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Open Access Highly Accessed Case report

Respiratory support by neurally adjusted ventilatory assist (NAVA) in severe RSV-related bronchiolitis: a case series report

Jean-Michel Liet1*, Jean-Marc Dejode1, Nicolas Joram1, Bénédicte Gaillard-Le Roux1, Pierre Bétrémieux2 and Jean-Christophe Rozé1

Author Affiliations

1 Unité de Réanimation Pédiatrique, Hôpital Mère-Enfant Faïencerie, CHU de Nantes, 38 Boulevard Jean-Monnet, 44093 Nantes, France

2 Service de Réanimation Pédiatrique, CHU de Rennes, 16 Boulevard de Bulgarie, 35000 Rennes, France

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BMC Pediatrics 2011, 11:92  doi:10.1186/1471-2431-11-92

Published: 20 October 2011

Abstract

Background

Neurally adjusted ventilatory assist (NAVA) is a new mode of mechanical ventilation controlled by diaphragmatic electrical signals. The electrical signals allow synchronization of ventilation to spontaneous breathing efforts of a child, as well as permitting pressure assistance proportional to the electrical signal. NAVA provides equally fine synchronization of respiratory support and pressure assistance varying with the needs of the child. NAVA has mainly been studied in children who underwent cardiac surgery during the period of weaning from a respirator.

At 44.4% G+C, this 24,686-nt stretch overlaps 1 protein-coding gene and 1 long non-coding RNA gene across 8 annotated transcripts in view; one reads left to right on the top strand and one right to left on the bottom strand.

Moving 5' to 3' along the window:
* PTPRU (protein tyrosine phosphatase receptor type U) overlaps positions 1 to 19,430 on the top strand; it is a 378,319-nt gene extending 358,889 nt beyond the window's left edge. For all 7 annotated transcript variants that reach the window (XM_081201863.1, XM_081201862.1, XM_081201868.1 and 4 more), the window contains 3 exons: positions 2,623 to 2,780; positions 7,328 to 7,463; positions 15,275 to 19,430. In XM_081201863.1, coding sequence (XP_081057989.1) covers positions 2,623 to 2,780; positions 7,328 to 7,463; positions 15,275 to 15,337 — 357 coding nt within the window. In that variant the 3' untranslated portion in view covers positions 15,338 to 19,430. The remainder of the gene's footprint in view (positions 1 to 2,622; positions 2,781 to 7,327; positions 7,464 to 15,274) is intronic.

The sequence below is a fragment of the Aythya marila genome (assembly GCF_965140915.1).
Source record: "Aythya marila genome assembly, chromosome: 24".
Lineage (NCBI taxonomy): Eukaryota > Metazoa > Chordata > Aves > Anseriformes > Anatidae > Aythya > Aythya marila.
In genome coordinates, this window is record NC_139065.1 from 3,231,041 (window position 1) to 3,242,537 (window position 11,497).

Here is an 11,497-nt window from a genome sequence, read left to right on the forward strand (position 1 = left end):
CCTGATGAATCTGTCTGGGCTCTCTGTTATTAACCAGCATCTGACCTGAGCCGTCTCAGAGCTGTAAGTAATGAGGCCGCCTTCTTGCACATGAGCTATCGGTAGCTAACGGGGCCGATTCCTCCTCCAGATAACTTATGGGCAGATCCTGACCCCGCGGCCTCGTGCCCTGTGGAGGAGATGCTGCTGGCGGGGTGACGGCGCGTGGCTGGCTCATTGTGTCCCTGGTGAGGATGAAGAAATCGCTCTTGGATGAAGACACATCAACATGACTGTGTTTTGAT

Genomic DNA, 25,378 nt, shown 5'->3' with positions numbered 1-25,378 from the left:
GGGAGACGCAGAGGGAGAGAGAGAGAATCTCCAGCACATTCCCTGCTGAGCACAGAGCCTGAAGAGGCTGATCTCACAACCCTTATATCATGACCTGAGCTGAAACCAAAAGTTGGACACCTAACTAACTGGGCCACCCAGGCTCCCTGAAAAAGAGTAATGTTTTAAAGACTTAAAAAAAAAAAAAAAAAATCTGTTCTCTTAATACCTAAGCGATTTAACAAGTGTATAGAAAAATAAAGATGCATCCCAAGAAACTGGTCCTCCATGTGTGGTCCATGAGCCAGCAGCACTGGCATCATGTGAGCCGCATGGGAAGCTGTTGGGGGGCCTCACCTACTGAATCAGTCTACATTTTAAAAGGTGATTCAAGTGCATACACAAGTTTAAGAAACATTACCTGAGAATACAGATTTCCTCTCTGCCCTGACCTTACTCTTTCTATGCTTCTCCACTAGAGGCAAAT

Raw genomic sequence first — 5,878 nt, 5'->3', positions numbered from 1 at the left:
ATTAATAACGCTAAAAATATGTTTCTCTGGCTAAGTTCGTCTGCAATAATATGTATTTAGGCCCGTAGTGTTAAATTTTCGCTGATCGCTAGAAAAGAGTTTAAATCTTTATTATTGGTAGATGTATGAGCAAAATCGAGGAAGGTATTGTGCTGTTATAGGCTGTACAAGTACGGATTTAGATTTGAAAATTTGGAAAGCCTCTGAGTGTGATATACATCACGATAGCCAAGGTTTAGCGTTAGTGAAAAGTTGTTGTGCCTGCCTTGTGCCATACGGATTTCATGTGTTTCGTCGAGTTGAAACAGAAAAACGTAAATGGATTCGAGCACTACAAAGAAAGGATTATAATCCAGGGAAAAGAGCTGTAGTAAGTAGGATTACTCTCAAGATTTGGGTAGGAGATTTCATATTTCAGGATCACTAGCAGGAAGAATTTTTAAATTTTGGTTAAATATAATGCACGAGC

Case presentation

We report here a series of 3 children (1 month, 3 years, and 28 days old) with severe respiratory distress due to RSV-related bronchiolitis requiring invasive mechanical ventilation with a high level of oxygen (FiO2 ≥50%) for whom NAVA facilitated respiratory support. One of these children had diagnosis criteria for acute lung injury, another for acute respiratory distress syndrome.

Establishment of NAVA provided synchronization of mechanical ventilatory support with the breathing efforts of the children. Respiratory rate and inspiratory pressure became extremely variable, varying at each cycle, while children were breathing easily and smoothly. All three children demonstrated less oxygen requirements after introducing NAVA (57 ± 6% to 42 ± 18%). This improvement was observed while peak airway pressure decreased (28 ± 3 to 15 ± 5 cm H2O). In one child, NAVA facilitated the management of acute respiratory distress syndrome with extensive subcutaneous emphysema.

Conclusions

Our findings highlight the feasibility and benefit of NAVA in children with severe RSV-related bronchiolitis. NAVA provides a less aggressive ventilation requiring lower inspiratory pressures with good results for oxygenation and more comfort for the children.